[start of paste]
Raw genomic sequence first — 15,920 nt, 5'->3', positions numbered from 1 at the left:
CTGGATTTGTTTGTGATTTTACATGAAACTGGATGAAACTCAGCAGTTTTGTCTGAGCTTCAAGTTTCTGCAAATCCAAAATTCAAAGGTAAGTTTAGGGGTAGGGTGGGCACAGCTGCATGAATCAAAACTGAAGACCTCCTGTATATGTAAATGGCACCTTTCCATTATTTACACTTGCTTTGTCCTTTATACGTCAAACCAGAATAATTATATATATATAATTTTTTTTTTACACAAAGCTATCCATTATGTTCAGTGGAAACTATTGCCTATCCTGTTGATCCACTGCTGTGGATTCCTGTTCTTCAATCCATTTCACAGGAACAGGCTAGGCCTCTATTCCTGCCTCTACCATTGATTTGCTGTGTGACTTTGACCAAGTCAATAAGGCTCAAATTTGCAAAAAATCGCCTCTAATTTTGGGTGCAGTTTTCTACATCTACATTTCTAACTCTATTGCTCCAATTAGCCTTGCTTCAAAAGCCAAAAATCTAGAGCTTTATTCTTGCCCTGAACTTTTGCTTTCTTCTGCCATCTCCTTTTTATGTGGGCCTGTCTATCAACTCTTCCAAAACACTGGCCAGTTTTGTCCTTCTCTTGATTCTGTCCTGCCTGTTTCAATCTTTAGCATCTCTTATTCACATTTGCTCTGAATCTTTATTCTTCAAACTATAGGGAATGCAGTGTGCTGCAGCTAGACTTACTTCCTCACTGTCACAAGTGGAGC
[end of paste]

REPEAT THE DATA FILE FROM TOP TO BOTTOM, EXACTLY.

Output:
Raw genomic sequence first — 15,920 nt, 5'->3', positions numbered from 1 at the left:
CTGGATTTGTTTGTGATTTTACATGAAACTGGATGAAACTCAGCAGTTTTGTCTGAGCTTCAAGTTTCTGCAAATCCAAAATTCAAAGGTAAGTTTAGGGGTAGGGTGGGCACAGCTGCATGAATCAAAACTGAAGACCTCCTGTATATGTAAATGGCACCTTTCCATTATTTACACTTGCTTTGTCCTTTATACGTCAAACCAGAATAATTATATATATATAATTTTTTTTTTACACAAAGCTATCCATTATGTTCAGTGGAAACTATTGCCTATCCTGTTGATCCACTGCTGTGGATTCCTGTTCTTCAATCCATTTCACAGGAACAGGCTAGGCCTCTATTCCTGCCTCTACCATTGATTTGCTGTGTGACTTTGACCAAGTCAATAAGGCTCAAATTTGCAAAAAATCGCCTCTAATTTTGGGTGCAGTTTTCTACATCTACATTTCTAACTCTATTGCTCCAATTAGCCTTGCTTCAAAAGCCAAAAATCTAGAGCTTTATTCTTGCCCTGAACTTTTGCTTTCTTCTGCCATCTCCTTTTTATGTGGGCCTGTCTATCAACTCTTCCAAAACACTGGCCAGTTTTGTCCTTCTCTTGATTCTGTCCTGCCTGTTTCAATCTTTAGCATCTCTTATTCACATTTGCTCTGAATCTTTATTCTTCAAACTATAGGGAATGCAGTGTGCTGCAGCTAGACTTACTTCCTCACTGTCACAAGTGGAGC